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Outagamie County (Wis.) State Centennial Committee / Land of the fox, saga of Outagamie County

Baker, Louis C.
Call to worship,   pp. 164-185 PDF (9.8 MB)

Page 164

          By Louis C. Baker
  The Fox River which for centuries has
been the natural highway from     Lake
Michigan and Green Bay across the state
to the Wisconsin River at Portage and
thence to the Mississippi carried those
first enterprising and courageous Jesuit~s
on their missions of Christianity and
civilization. This river is of greatest im-
portance in the early annals of missionary
work in Eastern Wisconsin. Beginning
with the coming of Jean Nicolet to Green
Bay in 1634, a stream of French mission-
aries and explorers passed up and down
our great river, pausing here and there to
visit a fur trader or to celebrate the Mass
and then to continue their journey.
  Allouez, Albanel, Andr6 and Silvy were
among the priests who worked with the
Indians of this region and who traveled
through the county. They either traveled
the Fox River or crossed overland to an
Outagamie village near New London. We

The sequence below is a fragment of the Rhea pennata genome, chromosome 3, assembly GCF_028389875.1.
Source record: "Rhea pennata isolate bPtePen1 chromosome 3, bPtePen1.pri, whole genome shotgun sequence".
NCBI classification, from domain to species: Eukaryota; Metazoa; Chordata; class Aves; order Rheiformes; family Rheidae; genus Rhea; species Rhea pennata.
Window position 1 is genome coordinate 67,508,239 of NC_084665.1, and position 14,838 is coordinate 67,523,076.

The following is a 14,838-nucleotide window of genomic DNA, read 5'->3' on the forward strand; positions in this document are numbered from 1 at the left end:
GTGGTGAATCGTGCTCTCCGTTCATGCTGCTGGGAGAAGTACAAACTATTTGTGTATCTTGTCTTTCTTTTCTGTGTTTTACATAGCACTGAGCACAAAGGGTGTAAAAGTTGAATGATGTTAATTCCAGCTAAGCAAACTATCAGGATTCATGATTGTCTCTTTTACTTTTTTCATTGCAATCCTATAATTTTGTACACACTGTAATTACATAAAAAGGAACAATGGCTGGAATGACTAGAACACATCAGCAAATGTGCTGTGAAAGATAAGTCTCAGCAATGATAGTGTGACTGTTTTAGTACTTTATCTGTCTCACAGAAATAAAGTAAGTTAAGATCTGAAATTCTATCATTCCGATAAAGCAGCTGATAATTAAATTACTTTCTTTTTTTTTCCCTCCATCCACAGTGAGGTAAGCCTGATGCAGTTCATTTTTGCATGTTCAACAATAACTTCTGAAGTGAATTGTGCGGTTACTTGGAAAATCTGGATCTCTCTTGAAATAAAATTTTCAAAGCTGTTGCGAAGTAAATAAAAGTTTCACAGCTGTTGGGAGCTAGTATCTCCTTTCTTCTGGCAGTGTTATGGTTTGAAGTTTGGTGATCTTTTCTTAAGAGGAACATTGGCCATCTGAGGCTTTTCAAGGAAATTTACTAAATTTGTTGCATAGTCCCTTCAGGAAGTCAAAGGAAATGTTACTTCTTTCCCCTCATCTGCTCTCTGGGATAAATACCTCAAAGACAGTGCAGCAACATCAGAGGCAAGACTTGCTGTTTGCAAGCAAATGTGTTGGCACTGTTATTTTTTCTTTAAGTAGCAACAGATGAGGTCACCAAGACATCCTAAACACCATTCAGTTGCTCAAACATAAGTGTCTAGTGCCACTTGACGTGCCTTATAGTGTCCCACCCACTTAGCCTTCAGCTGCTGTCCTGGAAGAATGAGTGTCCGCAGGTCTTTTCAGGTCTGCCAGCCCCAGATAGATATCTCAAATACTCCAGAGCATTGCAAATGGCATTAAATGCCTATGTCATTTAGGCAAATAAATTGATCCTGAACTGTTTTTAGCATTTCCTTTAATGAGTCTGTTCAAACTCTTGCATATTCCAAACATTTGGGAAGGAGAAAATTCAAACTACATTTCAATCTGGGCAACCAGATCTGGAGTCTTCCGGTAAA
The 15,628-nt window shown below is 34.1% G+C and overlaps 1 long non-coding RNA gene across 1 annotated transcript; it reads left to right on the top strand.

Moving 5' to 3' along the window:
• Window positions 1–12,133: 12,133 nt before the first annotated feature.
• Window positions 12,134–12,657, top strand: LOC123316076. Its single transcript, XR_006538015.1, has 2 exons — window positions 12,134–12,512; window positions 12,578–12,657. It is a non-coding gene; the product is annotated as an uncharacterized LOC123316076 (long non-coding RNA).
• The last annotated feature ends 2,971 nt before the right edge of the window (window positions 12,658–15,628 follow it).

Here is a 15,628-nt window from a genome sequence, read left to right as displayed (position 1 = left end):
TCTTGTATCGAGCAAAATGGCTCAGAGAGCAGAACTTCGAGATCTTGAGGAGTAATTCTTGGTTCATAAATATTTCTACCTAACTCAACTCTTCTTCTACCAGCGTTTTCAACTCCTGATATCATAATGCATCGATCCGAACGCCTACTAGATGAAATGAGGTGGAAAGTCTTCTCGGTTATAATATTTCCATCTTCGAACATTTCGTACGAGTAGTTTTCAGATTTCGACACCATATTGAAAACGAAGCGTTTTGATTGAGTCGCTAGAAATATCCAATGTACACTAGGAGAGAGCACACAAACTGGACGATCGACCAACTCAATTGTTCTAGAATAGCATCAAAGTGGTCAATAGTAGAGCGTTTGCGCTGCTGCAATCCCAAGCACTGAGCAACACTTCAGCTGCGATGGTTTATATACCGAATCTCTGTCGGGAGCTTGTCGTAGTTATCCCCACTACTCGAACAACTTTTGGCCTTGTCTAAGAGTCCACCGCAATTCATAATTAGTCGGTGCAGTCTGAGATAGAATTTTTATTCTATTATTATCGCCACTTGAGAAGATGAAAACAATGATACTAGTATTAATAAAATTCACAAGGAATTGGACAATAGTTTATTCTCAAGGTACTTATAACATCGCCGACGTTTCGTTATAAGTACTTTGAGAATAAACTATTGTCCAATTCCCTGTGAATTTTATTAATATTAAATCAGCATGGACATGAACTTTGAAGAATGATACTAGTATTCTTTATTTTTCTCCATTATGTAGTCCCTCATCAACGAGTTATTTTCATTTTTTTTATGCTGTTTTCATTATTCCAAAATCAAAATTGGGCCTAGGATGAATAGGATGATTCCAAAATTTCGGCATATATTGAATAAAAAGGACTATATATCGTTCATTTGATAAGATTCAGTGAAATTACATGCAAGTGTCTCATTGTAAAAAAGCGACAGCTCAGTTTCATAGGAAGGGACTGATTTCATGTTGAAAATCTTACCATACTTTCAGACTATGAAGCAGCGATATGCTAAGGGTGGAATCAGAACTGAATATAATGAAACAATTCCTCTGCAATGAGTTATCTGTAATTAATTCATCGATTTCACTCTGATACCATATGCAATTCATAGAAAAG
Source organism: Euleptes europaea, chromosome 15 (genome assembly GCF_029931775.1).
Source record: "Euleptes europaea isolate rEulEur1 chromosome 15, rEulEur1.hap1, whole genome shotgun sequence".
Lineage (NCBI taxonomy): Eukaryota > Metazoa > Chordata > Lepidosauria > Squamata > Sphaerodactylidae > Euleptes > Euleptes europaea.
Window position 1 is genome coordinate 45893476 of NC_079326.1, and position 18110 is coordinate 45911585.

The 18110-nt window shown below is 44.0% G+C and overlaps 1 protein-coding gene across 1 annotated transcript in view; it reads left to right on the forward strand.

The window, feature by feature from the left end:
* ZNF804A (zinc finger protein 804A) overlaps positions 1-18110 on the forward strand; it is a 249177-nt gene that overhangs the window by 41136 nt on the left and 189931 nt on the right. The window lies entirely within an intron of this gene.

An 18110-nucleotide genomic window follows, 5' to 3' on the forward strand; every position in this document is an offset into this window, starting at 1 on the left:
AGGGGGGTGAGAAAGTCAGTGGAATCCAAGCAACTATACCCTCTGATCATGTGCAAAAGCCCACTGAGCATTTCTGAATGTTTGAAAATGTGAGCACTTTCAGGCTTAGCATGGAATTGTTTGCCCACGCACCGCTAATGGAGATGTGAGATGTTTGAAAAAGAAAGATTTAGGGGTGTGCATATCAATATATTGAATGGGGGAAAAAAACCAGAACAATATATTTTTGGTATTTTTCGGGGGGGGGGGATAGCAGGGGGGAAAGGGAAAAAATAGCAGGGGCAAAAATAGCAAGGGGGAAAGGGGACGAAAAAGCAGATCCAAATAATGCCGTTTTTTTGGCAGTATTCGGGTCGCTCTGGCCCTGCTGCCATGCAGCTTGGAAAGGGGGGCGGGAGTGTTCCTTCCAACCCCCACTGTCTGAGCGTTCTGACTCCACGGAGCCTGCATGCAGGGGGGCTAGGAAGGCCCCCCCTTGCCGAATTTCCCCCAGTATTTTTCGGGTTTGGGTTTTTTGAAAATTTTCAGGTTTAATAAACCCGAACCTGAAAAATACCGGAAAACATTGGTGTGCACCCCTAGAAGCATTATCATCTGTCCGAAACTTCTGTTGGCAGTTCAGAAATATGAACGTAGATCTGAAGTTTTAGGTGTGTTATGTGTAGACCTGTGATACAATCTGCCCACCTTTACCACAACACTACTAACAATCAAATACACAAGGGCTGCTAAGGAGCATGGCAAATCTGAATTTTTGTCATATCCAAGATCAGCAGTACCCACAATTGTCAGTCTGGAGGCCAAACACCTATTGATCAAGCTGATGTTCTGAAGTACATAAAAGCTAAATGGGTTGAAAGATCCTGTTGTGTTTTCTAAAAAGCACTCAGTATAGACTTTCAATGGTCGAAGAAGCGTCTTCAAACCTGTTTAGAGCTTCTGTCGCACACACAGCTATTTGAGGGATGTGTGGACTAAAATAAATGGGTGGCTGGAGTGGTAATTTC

might add to these names that of the
architect-priest, Father Mazzuchelli, who
arrived in Green Bay in 1835 on his way to
Prairie du Chien, and who stopped often
at Kaukauna.
  The first Catholic church established in
what is now Outagamie County was built
at Little Chute by Father T. J. Van den
Broek in 1836. Father Van den Broek was
transferred from Ohio in 1834 to become
a missionary to the Indians of Wisconsin.
He arrived at Kaukauna in 1835 and lived
later in Little Chute in a small hut until
the completion of the first church in 1836.
In 1842 Bishop LeFevre visited the new
church and was received by the Indians
in procession. In 1843 the Indians (Me-
nominee) were moved to a new reserve
on Lake Poygan and Father Van den
Broek lost the greater part of his congre-
gation. In 1844 Bishop Henni of Mil-
waukee traveled through Little Chute
and was entertained at the home of
Augustin Grignon at Grand Kaukalin
(Kaukauna). In 1847 Father Van den

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